At about 9 minutes into the interview, he explains how the Sahara was massive in size during the last glacial period, and that about ten thousand years ago it greened up once temperatures shot up early in the Holocene.

When asked (10:15) if he worries that things in the Sahara “will get much worse” due to climate change, Kröpelin tells the host and audience: “First, that is a statement I 100% reject”, adding that localized desertification has more to do with the population growth at the edges of the desert and that the people who live there are cutting down trees and extracting water from the ground.

Rising precipitation, shrinking desert

Has global warming stopped? The tap of incoming energy cannot be turned off

by Institute of Atmospheric Physics, Chinese Academy of Sciences, October 10, 2019 in WUWT

As a result of industrialization, the carbon dioxide in the Earth’s atmosphere has increased continuously over the past 100 years, which is considered as the main reason behind global warming. However, the observational global mean atmospheric temperature leveled off over the first decade of the 21st century, in contrast to the rapid warming during the late 20th century. This phenomenon, known as the “atmospheric warming slowdown” or “global warming hiatus”, has attracted great attention worldwide owing to its ostensible contradiction of the human-induced global warming theory.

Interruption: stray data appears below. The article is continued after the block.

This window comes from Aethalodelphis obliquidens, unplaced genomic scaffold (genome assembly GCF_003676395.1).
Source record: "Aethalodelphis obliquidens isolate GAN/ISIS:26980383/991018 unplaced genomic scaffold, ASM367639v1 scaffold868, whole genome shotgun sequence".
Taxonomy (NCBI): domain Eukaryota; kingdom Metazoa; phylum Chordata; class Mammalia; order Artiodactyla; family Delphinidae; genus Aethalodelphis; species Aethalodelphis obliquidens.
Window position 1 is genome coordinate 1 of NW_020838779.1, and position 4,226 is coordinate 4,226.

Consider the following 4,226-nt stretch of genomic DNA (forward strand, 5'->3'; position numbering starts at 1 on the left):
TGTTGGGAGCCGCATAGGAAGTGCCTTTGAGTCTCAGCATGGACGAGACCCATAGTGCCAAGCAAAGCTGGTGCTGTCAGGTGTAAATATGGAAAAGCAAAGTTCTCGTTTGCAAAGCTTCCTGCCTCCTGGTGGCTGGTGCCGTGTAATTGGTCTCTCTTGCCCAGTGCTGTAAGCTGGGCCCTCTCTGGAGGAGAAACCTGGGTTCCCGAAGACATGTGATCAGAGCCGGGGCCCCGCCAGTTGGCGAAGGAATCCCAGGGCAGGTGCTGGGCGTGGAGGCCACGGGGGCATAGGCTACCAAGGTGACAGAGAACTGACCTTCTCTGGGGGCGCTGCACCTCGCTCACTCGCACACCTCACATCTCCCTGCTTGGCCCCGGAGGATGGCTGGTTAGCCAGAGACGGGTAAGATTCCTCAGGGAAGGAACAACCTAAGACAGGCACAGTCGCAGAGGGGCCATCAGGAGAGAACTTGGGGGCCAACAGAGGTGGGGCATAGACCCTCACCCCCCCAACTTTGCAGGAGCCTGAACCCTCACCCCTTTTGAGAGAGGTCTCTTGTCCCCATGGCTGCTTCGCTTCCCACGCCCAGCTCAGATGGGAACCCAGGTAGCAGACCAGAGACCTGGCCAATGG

The changes in ocean heat content might have a tight relationship with the atmospheric warming slowdown. Dr Changyu Li, Prof. Jianping Huang and their colleagues, a group of researchers from the Key Laboratory for Semi-Arid Climate Change of the Ministry of Education, College of Atmospheric Sciences, Lanzhou University, have had their findings published in Advances of Atmospheric Sciences.

In their paper, they explore the energy redistribution between the atmosphere and ocean at different latitudes and depths by using observational data as well as simulations of a coupled atmosphere-ocean box model.

Why Haven’t the Tropics Warmed Much? A Tantalizing Piece of Evidence

by Dr. Roy Spencer, Sep. 28, 2019 in WUWT

The radiative resistance to global temperature change is what limits the temperature change in response to radiative forcing from (say) increasing CO2, or the sun suddenly deciding to pump out a 1 percent more sunlight.